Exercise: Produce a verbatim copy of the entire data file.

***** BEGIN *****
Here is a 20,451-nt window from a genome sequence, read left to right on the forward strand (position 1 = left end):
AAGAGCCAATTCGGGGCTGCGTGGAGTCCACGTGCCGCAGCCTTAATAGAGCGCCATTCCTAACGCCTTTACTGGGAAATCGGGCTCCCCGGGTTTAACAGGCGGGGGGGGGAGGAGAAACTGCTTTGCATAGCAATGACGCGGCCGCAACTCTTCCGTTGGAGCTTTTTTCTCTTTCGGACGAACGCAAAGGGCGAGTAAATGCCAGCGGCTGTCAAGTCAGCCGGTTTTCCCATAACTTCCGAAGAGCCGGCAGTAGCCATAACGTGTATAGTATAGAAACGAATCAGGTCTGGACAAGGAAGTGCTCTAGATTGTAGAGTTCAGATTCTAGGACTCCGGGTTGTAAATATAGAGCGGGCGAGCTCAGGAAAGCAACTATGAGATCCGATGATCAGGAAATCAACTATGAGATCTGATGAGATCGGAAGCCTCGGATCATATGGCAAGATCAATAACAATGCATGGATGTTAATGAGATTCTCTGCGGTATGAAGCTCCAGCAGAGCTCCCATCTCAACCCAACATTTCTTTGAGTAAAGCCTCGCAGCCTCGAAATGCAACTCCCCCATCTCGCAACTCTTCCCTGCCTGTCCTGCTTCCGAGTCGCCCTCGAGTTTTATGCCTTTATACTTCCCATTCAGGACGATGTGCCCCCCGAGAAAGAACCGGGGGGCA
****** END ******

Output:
Here is a 20,451-nt window from a genome sequence, read left to right on the forward strand (position 1 = left end):
AAGAGCCAATTCGGGGCTGCGTGGAGTCCACGTGCCGCAGCCTTAATAGAGCGCCATTCCTAACGCCTTTACTGGGAAATCGGGCTCCCCGGGTTTAACAGGCGGGGGGGGGAGGAGAAACTGCTTTGCATAGCAATGACGCGGCCGCAACTCTTCCGTTGGAGCTTTTTTCTCTTTCGGACGAACGCAAAGGGCGAGTAAATGCCAGCGGCTGTCAAGTCAGCCGGTTTTCCCATAACTTCCGAAGAGCCGGCAGTAGCCATAACGTGTATAGTATAGAAACGAATCAGGTCTGGACAAGGAAGTGCTCTAGATTGTAGAGTTCAGATTCTAGGACTCCGGGTTGTAAATATAGAGCGGGCGAGCTCAGGAAAGCAACTATGAGATCCGATGATCAGGAAATCAACTATGAGATCTGATGAGATCGGAAGCCTCGGATCATATGGCAAGATCAATAACAATGCATGGATGTTAATGAGATTCTCTGCGGTATGAAGCTCCAGCAGAGCTCCCATCTCAACCCAACATTTCTTTGAGTAAAGCCTCGCAGCCTCGAAATGCAACTCCCCCATCTCGCAACTCTTCCCTGCCTGTCCTGCTTCCGAGTCGCCCTCGAGTTTTATGCCTTTATACTTCCCATTCAGGACGATGTGCCCCCCGAGAAAGAACCGGGGGGCA